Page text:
You might think of contracts as something older people like your parents get into but if you have scholarships or student loans, you have signed a contract. There are terms and, in the case of student loans, one of those is a requirement at a certain date to pay them back. (Assuming student loans will be forgiven is NOT a viable plan.) You've got to know how much you owe, when you need to pay it back and HOW you will pay it back. You have to be making enough money to pay your rent and bills AND your student loans.
Mikaela Cohen, a graduate student at the University of Georgia, tackled the student loan story and said she learned a lot along the way.
"Before writing this article, I knew that the student loan debt crisis in the United States was crippling, but I didn't realize just how bad it has gotten throughout the last 10 years. It was shocking to learn that the country's total student loan debt has increased by more than 80% in the last decade," Cohen said.
It is a crushing amount of debt to have to carry as you start out your adult life, which — as you'll learn from Josh Meyers, a junior at Syracuse University who wrote about getting your first apartment — is crazy expensive in and of itself.
Cohen said if she had one piece of advice to pass on to other students after working on this story, it would be this: "Only take out the exact amount that you need to pay for tuition, fees and major living expenses in college like rent. I regret taking out more student loans than I needed during my time in undergrad. I used some of student loans to pay for personal trips and eating out when I shouldn't have."
One of the most important things students need to do right away is create a budget.
"Setting up a budget early on is important, because just like exercising and eating right, we need to train ourselves to save — really know how to handle our personal finances — so we can pick ourselves up when something goes wrong," Sun said. "That emergency savings mindset."
Darreonna Davis, a third-year journalism student at Howard University, said she had always aspired to set up a budget but didn't really know where to start. She was assigned the story on how to establish a budget and said she now feels like she has a plan.
"After going on this journey of interviewing both experts and my peers about budgeting, I see it as more of a possibility than just an aspiration," Davis said. "I have an actual savings goal — to save up enough to afford an apartment in my desired living area post-grad — and I've decided to use the 50-30-20 rule."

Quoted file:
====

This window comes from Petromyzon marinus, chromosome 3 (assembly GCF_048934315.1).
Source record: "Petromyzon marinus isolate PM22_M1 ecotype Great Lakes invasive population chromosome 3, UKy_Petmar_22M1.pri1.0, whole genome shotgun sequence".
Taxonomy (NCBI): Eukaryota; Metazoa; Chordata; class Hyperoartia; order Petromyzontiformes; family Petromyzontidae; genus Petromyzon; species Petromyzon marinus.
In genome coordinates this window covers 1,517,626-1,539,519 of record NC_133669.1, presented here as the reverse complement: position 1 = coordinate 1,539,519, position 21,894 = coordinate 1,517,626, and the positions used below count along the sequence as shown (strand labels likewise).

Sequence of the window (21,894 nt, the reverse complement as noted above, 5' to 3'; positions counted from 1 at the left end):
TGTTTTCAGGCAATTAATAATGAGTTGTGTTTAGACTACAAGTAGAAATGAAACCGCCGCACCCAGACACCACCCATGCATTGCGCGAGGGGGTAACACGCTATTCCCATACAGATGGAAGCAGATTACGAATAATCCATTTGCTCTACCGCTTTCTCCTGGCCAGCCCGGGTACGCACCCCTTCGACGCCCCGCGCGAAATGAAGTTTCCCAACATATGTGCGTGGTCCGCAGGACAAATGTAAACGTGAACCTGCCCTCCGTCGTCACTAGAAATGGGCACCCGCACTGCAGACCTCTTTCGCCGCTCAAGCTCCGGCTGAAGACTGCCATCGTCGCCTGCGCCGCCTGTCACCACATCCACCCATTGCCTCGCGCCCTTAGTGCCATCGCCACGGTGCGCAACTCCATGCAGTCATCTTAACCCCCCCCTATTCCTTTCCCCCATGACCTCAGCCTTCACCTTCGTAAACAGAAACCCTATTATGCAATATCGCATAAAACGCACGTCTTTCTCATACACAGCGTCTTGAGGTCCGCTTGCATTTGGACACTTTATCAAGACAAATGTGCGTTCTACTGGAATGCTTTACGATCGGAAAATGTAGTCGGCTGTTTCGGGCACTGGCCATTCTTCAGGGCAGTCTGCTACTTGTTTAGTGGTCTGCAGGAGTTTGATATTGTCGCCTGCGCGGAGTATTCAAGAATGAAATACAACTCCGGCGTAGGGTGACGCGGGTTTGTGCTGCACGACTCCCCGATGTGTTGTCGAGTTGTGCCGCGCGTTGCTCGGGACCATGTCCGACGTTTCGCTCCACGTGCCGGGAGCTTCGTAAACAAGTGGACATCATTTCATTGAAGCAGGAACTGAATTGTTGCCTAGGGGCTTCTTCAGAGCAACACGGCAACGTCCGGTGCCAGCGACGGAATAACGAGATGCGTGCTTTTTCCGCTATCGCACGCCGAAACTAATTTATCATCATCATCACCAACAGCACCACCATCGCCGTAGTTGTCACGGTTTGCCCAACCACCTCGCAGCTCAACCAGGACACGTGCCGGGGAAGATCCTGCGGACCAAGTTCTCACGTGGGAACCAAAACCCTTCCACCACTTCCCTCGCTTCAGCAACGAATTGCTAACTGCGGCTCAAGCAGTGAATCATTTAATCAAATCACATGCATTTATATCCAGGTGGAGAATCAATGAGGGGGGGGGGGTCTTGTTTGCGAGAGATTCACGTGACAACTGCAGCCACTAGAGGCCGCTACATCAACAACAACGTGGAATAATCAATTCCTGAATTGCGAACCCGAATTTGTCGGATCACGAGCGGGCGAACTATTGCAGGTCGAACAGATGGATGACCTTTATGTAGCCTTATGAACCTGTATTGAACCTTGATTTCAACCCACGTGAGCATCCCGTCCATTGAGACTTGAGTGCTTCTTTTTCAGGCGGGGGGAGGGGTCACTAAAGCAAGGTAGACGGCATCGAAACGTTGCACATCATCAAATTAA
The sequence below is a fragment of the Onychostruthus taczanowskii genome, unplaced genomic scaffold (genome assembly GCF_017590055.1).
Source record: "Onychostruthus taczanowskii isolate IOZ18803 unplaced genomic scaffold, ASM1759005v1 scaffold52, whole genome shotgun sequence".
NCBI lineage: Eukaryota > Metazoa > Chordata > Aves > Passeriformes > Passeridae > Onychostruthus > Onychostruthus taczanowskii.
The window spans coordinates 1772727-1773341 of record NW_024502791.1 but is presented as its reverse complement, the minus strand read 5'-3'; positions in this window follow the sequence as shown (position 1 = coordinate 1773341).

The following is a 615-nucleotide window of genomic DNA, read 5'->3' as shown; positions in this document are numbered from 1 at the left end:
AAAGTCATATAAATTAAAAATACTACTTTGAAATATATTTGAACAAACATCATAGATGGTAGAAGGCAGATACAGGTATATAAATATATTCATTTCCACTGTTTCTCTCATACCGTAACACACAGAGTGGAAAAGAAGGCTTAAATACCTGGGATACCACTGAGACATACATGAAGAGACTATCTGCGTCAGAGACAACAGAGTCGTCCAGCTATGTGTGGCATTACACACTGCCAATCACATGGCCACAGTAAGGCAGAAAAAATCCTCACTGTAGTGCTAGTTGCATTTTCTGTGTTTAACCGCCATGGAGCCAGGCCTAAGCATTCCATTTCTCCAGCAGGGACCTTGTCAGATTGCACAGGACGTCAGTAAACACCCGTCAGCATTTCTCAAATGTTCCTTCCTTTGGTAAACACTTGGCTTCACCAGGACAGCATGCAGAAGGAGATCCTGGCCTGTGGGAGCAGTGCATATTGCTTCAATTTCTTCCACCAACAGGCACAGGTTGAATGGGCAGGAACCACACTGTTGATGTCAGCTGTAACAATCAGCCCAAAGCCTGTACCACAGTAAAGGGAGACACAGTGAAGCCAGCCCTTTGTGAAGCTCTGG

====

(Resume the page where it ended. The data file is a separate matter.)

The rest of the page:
The 50-30-20 rule is an approach to budgeting where 50% of your income goes to needs (like rent and food), 30% to wants (like going out to dinner, shopping or going to a concert) and 20% to savings. It's not the only way, of course, but it's a great place to start because it's easy to understand. It's just three numbers!
Davis also learned that there isn't just one way to budget or keep track of your numbers. You need to find what works for you. Some people like to create spreadsheets. Some prefer to just write it down or type it in a document. Some like to automate things like bill-paying and savings and track it in an app, while others like to do it manually so you are a part of each transaction.
"Writing/typing and taking notes better helps me retain information and ensures I practice it regularly," Davis said.
Since writing the story, Davis has vowed to set up a budget and check in with herself regularly to make sure she's on track.
Graduation is a huge milestone in your life and cause for celebration. Woo hoo! You did it. You got that degree. The world is your oyster! You've got plans and dreams.
No doubt your plans and dreams are AMAZING. But! You need money to do that.
You might want to move to a big city like New York. But the question is: Can you afford it?